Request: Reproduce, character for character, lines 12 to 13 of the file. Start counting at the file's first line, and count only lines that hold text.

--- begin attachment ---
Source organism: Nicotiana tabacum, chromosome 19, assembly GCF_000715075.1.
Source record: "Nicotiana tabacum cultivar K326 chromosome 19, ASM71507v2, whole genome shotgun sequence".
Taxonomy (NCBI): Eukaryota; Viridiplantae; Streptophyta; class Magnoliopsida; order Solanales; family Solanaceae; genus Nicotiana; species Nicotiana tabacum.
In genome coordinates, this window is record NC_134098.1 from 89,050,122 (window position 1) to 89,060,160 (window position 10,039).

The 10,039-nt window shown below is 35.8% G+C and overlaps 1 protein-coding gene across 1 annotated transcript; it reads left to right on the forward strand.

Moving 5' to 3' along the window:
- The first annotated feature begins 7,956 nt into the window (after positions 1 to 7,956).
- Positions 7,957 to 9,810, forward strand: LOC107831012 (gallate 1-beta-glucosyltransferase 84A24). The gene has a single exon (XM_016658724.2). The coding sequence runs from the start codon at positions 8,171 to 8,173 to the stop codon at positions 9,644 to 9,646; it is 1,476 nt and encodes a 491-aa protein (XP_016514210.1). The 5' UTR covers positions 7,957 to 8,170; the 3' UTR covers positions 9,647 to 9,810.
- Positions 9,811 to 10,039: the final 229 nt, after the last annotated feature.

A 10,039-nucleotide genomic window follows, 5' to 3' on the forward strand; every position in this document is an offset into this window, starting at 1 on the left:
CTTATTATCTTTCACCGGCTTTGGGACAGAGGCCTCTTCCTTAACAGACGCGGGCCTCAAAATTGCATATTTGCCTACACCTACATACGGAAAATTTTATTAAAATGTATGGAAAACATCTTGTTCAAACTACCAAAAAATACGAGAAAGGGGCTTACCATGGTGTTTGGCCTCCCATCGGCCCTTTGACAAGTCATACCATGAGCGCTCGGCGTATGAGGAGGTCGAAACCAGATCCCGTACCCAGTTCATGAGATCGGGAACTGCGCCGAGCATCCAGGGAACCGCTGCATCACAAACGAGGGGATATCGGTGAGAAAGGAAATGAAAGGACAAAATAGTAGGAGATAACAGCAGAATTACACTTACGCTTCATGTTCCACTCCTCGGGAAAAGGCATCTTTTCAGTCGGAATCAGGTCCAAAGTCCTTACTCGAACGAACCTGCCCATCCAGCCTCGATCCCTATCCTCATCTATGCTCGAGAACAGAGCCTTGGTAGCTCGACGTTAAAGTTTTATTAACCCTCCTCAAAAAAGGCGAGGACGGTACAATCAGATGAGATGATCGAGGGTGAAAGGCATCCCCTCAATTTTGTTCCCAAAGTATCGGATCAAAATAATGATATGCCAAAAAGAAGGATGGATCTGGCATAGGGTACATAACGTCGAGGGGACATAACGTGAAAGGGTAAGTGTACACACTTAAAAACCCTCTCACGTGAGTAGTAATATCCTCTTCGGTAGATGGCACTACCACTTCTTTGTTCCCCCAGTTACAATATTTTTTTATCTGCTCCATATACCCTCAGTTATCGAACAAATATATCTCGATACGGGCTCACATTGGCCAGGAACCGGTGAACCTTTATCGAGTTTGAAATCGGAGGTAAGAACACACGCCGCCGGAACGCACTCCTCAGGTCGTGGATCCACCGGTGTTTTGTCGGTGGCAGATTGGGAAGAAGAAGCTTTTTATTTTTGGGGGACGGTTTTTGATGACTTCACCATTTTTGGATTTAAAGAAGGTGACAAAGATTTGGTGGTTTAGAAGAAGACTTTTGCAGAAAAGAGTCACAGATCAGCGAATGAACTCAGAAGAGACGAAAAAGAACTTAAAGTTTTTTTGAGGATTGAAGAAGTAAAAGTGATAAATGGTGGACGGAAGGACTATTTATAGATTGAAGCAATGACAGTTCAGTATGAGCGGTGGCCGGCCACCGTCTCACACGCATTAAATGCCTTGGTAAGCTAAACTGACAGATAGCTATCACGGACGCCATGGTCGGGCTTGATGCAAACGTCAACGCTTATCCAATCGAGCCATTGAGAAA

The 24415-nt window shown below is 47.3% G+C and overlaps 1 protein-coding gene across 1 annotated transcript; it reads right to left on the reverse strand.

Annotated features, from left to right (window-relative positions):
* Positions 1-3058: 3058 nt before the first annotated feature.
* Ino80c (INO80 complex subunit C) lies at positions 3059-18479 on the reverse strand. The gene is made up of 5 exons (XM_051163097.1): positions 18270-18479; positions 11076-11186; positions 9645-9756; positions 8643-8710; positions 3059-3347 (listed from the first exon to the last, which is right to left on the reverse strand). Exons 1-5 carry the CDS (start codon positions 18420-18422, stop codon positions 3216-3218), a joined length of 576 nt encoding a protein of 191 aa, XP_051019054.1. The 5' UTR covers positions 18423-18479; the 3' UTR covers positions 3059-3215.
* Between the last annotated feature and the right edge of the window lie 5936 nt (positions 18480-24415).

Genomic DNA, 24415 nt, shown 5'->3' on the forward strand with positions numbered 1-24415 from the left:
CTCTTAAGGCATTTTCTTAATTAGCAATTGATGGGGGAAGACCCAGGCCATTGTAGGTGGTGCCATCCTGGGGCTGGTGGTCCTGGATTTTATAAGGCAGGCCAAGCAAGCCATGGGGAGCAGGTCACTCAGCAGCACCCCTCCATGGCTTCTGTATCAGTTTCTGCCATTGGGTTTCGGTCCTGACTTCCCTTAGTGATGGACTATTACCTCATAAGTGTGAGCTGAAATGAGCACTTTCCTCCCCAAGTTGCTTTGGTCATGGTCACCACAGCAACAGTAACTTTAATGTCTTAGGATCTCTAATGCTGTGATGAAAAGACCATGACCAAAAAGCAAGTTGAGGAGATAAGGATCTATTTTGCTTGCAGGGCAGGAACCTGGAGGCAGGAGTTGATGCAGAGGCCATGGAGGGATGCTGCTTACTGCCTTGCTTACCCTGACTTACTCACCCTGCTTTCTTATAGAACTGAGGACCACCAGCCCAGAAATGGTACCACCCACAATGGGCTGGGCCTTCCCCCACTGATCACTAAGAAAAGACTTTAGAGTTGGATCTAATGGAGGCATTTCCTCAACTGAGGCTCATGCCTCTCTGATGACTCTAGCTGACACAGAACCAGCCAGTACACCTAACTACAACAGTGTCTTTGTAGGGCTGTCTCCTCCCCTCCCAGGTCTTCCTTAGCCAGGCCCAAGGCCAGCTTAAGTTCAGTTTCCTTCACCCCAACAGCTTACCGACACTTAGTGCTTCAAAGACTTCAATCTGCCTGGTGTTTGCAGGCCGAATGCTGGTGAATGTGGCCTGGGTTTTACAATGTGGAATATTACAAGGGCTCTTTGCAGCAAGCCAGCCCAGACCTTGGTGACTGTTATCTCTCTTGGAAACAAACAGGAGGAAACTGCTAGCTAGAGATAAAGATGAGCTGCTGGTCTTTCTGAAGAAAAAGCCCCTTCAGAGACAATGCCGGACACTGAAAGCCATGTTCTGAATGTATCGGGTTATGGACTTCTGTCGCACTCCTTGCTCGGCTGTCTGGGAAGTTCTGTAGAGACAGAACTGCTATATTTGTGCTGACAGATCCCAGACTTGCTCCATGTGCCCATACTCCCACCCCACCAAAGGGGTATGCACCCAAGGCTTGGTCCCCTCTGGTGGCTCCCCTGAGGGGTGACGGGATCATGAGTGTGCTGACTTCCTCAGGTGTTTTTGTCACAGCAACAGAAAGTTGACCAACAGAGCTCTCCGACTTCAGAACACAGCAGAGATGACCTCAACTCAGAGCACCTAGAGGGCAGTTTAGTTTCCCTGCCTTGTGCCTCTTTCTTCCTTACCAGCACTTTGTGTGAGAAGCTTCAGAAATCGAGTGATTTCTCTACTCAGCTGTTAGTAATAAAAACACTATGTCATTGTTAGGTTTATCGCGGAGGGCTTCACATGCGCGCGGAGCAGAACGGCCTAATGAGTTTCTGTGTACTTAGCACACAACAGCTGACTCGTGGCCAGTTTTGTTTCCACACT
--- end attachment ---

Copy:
The 24415-nt window shown below is 47.3% G+C and overlaps 1 protein-coding gene across 1 annotated transcript; it reads right to left on the reverse strand.

Annotated features, from left to right (window-relative positions):